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Sebokeng hospital facing major legal action after alleged medical malpractice

A Pretoria reservations clerk was forced to lie in her own blood for almost 6 hours while giving unassisted birth while nurses in the ward ignored her impassioned pleas for help.

Bridget Moleboheng was admitted to the Sebokeng hospital in the Vaal Triangle during December 2010 and from the outset she was treated with indifference and disrespect. Her water had broken and she was in urgent need of medical assistance.

“Because I had the temerity to ask that I be attended to I was called “Madam” and everybody went out of their way to be rude to me,” Moleboheng said.

Moleboheng, who works for a Pretoria-based Hotel is in the process of suing the hospital and the government for substantial damages sustained during her stay at the hospital.

Her real nightmare started when she started giving birth: “Instead of helping me and telling me what to do, the nurses stood around chatting to each other about their personal lives ignoring my pleas for help.”

When the baby started moving down the birth canal, she screamed for help and still her cries for help were being ignored.

“The nurses kept screaming at me that I should keep quiet. At this point the baby was being born and still I was being ignored,” she said.

“While I was in agony and scared to push on my own, the nurses left the ward then went to sit at the corridor and continued chatting & laughing. They made it clear that I was going to be ignored because I had dared to ask questions and that I had behaved like a ‘madam’”

Sunelle van Heerden a professional consultant from CP van Zyl Attorneys said what had happened to Moleboheng was an everyday occurrence at certain state hospitals and the only way they would change was through legal means.

“It is clear that government lacks the will to change the horrendous conditions in state hospitals and ultimately it is left to the public to seek legal advice in order to bring them to book.”

Moleboheng eventually gave completely unassisted birth to a baby boy after many hours of labour.

“I pleaded with the nurses in the ward to help my baby who was at this point was turning purple. I asked them to help my baby even if they did not want to help me,” Moleboheng said.

“I had spoken to my husband on my cell phone to tell him of my desperate plight but he was refused permission by the security guards at the hospital to enter. I had not eaten for many hours prior to giving birth and after being refused food by the nurses, I asked him to bring me food which they initially refused. Only later after repeated pleas by him was he allowed to give some food to a security guard who brought it to me,” she said.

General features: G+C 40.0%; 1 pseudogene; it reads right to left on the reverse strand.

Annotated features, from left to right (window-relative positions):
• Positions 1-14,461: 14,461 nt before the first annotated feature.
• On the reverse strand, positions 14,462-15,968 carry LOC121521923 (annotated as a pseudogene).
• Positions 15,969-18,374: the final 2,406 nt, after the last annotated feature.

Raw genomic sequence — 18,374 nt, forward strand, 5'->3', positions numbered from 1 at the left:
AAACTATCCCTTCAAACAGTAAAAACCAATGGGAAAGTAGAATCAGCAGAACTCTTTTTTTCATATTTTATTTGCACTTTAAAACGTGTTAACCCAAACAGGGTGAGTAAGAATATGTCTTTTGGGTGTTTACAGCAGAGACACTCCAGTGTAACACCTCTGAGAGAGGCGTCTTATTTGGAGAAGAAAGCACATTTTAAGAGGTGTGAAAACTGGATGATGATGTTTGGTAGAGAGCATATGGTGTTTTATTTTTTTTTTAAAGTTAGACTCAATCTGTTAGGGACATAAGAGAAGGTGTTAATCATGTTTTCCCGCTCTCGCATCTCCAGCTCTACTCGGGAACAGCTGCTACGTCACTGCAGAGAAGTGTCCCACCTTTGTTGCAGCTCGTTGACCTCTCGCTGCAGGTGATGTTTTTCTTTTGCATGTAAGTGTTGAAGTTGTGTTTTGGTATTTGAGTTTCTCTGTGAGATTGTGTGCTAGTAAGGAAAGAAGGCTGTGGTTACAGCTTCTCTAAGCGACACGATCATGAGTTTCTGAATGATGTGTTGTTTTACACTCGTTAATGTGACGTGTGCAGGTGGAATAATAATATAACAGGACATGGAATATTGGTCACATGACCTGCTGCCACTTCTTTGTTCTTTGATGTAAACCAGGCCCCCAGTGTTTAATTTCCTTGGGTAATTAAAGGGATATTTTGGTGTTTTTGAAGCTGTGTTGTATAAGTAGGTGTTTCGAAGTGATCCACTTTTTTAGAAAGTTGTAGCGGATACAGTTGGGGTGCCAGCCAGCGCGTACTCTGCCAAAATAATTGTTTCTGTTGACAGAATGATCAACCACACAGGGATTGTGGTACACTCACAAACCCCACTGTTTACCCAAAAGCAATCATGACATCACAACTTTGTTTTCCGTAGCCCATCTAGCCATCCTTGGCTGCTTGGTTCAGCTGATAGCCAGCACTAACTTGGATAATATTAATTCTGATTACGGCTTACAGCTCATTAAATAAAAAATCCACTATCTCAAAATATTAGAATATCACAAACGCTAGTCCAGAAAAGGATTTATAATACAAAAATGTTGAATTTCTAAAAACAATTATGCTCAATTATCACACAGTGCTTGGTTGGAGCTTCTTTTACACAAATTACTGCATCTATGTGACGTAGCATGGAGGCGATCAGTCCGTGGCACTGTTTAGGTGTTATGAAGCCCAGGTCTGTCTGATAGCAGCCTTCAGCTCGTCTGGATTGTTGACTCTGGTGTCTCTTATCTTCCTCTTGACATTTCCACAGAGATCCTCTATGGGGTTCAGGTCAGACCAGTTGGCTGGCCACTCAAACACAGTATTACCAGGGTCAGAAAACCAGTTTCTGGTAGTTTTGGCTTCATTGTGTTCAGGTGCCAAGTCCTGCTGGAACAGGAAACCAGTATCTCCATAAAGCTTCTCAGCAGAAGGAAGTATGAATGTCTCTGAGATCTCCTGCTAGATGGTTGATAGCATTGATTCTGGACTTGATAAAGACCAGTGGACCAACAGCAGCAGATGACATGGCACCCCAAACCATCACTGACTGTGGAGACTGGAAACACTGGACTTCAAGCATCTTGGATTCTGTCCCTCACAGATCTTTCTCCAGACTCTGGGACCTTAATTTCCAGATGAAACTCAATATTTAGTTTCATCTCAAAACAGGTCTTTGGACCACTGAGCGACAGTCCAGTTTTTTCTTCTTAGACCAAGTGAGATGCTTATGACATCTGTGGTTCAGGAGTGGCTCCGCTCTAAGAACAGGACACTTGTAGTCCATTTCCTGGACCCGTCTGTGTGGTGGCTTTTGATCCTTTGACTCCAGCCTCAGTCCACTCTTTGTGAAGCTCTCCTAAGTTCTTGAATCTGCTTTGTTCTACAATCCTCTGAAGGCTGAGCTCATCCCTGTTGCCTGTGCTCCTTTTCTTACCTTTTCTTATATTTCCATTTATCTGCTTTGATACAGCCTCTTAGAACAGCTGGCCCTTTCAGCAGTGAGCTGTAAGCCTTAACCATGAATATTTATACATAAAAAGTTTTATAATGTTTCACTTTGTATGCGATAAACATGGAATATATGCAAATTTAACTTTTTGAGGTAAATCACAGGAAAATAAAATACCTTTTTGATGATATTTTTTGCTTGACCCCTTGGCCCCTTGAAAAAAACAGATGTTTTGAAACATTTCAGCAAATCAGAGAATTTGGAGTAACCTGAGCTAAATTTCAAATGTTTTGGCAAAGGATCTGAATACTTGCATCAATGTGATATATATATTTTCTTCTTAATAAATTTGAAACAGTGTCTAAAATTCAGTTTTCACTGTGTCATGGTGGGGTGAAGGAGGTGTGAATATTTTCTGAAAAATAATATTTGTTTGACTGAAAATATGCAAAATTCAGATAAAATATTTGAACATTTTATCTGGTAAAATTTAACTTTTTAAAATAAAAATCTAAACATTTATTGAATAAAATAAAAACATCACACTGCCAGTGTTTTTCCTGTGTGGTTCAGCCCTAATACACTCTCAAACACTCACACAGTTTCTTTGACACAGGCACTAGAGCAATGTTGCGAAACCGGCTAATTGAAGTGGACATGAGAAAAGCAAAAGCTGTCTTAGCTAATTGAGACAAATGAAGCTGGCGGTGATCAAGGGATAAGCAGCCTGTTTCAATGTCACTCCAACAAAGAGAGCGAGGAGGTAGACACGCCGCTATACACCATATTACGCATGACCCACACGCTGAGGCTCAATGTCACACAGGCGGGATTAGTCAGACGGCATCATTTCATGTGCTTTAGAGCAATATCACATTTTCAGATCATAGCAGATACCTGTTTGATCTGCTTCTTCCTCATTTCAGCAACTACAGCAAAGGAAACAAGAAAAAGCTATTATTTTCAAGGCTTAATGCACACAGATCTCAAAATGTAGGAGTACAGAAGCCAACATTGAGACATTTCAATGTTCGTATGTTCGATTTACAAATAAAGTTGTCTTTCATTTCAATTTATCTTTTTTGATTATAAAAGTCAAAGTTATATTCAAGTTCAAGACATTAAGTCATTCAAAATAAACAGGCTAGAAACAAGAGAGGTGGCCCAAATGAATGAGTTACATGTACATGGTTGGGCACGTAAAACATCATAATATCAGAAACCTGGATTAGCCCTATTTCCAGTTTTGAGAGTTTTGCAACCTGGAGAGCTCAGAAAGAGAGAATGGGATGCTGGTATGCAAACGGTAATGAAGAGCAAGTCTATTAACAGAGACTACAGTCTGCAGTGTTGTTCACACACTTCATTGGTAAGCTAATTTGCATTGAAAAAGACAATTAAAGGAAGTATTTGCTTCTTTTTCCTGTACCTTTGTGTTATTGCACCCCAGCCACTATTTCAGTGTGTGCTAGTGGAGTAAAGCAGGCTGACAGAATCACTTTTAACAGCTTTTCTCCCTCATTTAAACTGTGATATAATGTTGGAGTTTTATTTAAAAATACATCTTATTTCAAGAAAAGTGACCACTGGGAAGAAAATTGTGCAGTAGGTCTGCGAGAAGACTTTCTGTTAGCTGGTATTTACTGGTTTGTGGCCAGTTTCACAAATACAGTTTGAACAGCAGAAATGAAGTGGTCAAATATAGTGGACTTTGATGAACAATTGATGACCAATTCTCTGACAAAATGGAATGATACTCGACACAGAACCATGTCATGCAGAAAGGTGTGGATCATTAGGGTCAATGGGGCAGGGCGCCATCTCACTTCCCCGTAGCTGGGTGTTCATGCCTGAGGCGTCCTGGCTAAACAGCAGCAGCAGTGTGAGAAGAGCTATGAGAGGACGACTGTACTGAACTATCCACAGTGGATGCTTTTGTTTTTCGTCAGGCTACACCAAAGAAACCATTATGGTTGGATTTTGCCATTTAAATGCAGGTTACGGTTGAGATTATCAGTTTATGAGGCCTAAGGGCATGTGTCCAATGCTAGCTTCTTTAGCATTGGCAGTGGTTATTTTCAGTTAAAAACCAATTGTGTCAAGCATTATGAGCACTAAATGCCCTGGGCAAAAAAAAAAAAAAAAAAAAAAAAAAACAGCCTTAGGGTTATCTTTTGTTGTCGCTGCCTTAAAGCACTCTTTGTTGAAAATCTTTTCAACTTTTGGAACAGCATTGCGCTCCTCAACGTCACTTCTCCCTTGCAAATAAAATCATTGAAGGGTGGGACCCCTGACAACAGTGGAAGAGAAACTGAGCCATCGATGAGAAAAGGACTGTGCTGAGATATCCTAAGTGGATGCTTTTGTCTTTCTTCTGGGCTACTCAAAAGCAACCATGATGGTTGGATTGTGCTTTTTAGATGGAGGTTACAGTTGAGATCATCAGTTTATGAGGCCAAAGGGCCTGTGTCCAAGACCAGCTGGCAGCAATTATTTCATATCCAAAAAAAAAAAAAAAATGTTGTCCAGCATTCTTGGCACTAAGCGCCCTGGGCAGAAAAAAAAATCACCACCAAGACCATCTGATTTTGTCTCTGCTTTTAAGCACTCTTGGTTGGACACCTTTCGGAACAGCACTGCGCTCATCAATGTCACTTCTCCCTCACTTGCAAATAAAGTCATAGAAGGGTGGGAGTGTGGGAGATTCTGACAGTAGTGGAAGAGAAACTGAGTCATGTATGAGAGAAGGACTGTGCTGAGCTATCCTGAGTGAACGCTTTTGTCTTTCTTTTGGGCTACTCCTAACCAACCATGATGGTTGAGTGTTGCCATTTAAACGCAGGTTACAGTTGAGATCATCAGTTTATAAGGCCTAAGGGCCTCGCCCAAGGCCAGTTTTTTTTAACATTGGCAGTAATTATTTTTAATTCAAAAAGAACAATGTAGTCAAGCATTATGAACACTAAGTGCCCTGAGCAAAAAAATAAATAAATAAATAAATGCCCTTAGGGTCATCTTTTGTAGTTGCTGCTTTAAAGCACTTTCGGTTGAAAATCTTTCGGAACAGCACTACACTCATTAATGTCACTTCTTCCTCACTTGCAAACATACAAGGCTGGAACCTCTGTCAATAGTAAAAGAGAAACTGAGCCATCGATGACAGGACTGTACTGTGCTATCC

When the baby was born – without any assistance from the nurses or the midwife – she was refused permission to either hold him or breastfeed him even though he was crying.

“Despite the fact that there was non-medical staff including males walking through the ward, I was left lying naked in my own blood and the doctor that was supposed to attend to me was seeing other patients who were admitted before me.”

Removing her afterbirth was also performed with the utmost callousness with a doctor blaming the pain he was causing her on the fact that she was “fat”.

“He ignored my screams that he was hurting me and treated me worse than a dog,”   she said.

She eventually used her feet to stem the bleeding and passed out several times before she was attended to and given a blood transfusion.

“I bled until the blood came all the way to my breast and almost to my neck,” she said.

After eventually having the afterbirth removed in an operating room, she was allowed to go home permanently scarred by the horrific experience.

It was recently reported that the Gauteng health department currently faces 101 legal claims totalling R235million, which reflect a horrific decline in treatment standards at our hospitals.

These claims are due to alleged negligence at various public hospitals that resulted in the death of patients, among other things.

Soweto’s Chris Hani-Baragwanath Hospital, the largest hospital in the southern hemisphere, tops the list with 26 claims worth R22,8million.

Seventeen of these claims are due to alleged negligence leading to brain damage and cerebral palsy in new-born babies.

The department revealed these startling statistics in its 2010-2011 financial report to the public accounts committee in the legislature.

The highest claim at Chris Hani-Baragwanath is R5million for damages following the “death of a patient after treatment of a toothache and abscess in the gum”.

The second highest number of claims is against Pretoria’s Steve Biko Academic Hospital with 12 claims totalling R16million, including a R4million claim for allegedly stopping life support without consent of next- of-kin, and another R2million after a “wrong eye was operated on, resulting in blindness”.

DA’s health spokesperson Jack Bloom said: “These claims reflect a horrific decline in treatment standards at our hospitals. Although some amounts claimed are clearly unrealistic, they reflect the trauma of patients who feel they have been victims of bad treatment.”


For more information, please contact Sunelle van Heerden at CP van Zyl attorneys on 012 460 7050

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